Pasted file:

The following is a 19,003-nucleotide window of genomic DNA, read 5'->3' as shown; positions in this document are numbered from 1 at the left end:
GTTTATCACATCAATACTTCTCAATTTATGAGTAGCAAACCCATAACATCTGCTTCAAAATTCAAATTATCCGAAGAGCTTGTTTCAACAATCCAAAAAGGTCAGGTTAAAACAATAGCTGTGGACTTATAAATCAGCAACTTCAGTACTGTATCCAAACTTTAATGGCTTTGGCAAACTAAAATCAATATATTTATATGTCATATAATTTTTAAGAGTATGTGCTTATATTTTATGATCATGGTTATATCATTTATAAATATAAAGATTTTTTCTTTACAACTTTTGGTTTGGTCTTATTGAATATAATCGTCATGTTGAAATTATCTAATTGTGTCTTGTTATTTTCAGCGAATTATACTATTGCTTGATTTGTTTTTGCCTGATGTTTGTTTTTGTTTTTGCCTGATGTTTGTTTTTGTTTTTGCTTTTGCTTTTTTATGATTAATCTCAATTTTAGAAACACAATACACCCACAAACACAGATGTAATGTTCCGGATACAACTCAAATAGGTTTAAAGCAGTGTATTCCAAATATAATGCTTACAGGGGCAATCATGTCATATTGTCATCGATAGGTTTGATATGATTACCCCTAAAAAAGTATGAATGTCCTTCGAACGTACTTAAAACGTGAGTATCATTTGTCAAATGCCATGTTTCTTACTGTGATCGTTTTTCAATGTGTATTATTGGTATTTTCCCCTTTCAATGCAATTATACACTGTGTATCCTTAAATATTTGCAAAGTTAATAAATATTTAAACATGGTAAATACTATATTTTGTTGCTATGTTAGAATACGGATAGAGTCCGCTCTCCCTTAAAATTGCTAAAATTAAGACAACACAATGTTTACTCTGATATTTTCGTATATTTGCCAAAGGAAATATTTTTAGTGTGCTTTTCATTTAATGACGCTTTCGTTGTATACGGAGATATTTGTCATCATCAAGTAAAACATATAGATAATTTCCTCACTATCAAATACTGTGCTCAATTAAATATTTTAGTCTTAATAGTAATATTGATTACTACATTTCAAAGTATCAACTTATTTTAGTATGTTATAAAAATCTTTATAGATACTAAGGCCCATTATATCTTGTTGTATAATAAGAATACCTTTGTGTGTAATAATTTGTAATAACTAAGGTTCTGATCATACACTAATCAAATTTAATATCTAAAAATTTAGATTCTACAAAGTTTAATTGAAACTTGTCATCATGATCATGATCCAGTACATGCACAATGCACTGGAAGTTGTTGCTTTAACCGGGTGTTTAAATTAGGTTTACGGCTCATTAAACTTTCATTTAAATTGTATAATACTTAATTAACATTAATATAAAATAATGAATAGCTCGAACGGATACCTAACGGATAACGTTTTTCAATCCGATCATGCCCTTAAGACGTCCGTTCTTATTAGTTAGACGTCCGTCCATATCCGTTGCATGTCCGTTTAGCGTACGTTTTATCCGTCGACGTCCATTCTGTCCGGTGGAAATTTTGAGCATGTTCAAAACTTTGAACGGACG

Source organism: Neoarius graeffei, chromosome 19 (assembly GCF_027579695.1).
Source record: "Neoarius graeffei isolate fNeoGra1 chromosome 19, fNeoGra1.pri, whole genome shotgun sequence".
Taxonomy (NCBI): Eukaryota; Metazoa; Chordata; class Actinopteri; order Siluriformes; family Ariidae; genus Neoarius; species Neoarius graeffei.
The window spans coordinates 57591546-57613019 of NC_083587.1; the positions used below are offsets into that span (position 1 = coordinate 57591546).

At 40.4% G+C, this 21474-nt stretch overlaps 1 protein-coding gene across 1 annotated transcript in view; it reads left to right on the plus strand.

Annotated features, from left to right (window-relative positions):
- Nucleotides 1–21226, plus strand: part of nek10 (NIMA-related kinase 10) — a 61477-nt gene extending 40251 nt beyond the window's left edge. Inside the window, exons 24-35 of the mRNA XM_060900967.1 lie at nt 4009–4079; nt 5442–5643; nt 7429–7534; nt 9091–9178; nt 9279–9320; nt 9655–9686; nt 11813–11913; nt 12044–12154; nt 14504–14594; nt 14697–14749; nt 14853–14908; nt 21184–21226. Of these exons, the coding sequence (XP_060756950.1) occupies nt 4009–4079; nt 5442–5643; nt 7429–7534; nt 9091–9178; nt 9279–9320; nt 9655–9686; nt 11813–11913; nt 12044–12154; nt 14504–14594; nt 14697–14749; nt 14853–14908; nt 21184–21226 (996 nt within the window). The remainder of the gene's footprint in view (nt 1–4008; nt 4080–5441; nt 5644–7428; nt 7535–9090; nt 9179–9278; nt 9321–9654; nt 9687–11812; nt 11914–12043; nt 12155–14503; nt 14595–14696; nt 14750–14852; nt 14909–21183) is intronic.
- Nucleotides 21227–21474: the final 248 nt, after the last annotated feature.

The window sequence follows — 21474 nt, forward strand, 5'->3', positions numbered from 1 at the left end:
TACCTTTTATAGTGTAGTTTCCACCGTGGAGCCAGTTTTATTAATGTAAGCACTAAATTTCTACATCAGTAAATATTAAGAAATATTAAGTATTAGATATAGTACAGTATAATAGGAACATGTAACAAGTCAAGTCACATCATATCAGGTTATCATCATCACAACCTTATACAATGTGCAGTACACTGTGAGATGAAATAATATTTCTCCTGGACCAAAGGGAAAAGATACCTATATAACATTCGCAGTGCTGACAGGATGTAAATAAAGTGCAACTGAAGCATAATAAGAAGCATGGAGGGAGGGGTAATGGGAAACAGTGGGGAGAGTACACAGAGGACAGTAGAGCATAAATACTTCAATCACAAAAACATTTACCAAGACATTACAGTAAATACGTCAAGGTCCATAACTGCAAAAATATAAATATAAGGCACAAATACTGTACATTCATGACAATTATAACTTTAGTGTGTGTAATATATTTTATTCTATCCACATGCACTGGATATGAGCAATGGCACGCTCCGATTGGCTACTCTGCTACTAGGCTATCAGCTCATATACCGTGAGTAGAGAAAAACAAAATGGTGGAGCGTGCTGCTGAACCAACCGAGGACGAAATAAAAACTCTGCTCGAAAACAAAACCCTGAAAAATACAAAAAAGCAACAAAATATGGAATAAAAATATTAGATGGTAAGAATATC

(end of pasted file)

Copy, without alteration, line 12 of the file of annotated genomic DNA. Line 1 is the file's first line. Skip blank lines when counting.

TACCTTTTATAGTGTAGTTTCCACCGTGGAGCCAGTTTTATTAATGTAAGCACTAAATTTCTACATCAGTAAATATTAAGAAATATTAAGTATTAGATATAGTACAGTATAATAGGAACATGTAACAAGTCAAGTCACATCATATCAGGTTATCATCATCACAACCTTATACAATGTGCAGTACACTGTGAGATGAAATAATATTTCTCCTGGACCAAAGGGAAAAGATACCTATATAACATTCGCAGTGCTGACAGGATGTAAATAAAGTGCAACTGAAGCATAATAAGAAGCATGGAGGGAGGGGTAATGGGAAACAGTGGGGAGAGTACACAGAGGACAGTAGAGCATAAATACTTCAATCACAAAAACATTTACCAAGACATTACAGTAAATACGTCAAGGTCCATAACTGCAAAAATATAAATATAAGGCACAAATACTGTACATTCATGACAATTATAACTTTAGTGTGTGTAATATATTTTATTCTATCCACATGCACTGGATATGAGCAATGGCACGCTCCGATTGGCTACTCTGCTACTAGGCTATCAGCTCATATACCGTGAGTAGAGAAAAACAAAATGGTGGAGCGTGCTGCTGAACCAACCGAGGACGAAATAAAAACTCTGCTCGAAAACAAAACCCTGAAAAATACAAAAAAGCAACAAAATATGGAATAAAAATATTAGATGGTAAGAATATC